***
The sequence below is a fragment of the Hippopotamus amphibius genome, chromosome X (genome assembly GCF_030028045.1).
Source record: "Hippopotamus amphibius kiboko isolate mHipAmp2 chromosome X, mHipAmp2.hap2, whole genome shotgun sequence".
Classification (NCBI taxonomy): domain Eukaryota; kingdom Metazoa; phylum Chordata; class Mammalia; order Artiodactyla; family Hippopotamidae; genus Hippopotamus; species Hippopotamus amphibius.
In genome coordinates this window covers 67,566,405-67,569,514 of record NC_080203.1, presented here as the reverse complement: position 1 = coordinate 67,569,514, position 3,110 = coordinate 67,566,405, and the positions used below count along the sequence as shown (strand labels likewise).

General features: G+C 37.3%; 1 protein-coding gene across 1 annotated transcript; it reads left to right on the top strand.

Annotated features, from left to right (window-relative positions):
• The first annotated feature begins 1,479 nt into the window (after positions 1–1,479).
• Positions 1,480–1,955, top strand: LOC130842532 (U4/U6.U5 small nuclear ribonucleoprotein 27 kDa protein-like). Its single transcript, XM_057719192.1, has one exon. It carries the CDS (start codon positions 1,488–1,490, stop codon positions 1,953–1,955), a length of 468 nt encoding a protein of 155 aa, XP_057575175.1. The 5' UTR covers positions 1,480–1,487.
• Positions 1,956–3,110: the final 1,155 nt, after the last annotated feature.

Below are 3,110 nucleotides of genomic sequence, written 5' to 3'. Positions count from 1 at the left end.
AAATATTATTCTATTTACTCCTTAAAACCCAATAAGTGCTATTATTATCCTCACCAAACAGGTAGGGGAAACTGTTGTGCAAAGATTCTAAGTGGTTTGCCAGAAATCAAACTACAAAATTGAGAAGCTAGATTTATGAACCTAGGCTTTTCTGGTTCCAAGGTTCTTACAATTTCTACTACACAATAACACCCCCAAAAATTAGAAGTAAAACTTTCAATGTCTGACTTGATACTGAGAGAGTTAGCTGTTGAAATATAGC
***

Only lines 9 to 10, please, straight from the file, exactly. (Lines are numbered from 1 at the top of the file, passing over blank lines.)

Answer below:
• Positions 1,956–3,110: the final 1,155 nt, after the last annotated feature.

Below are 3,110 nucleotides of genomic sequence, written 5' to 3'. Positions count from 1 at the left end.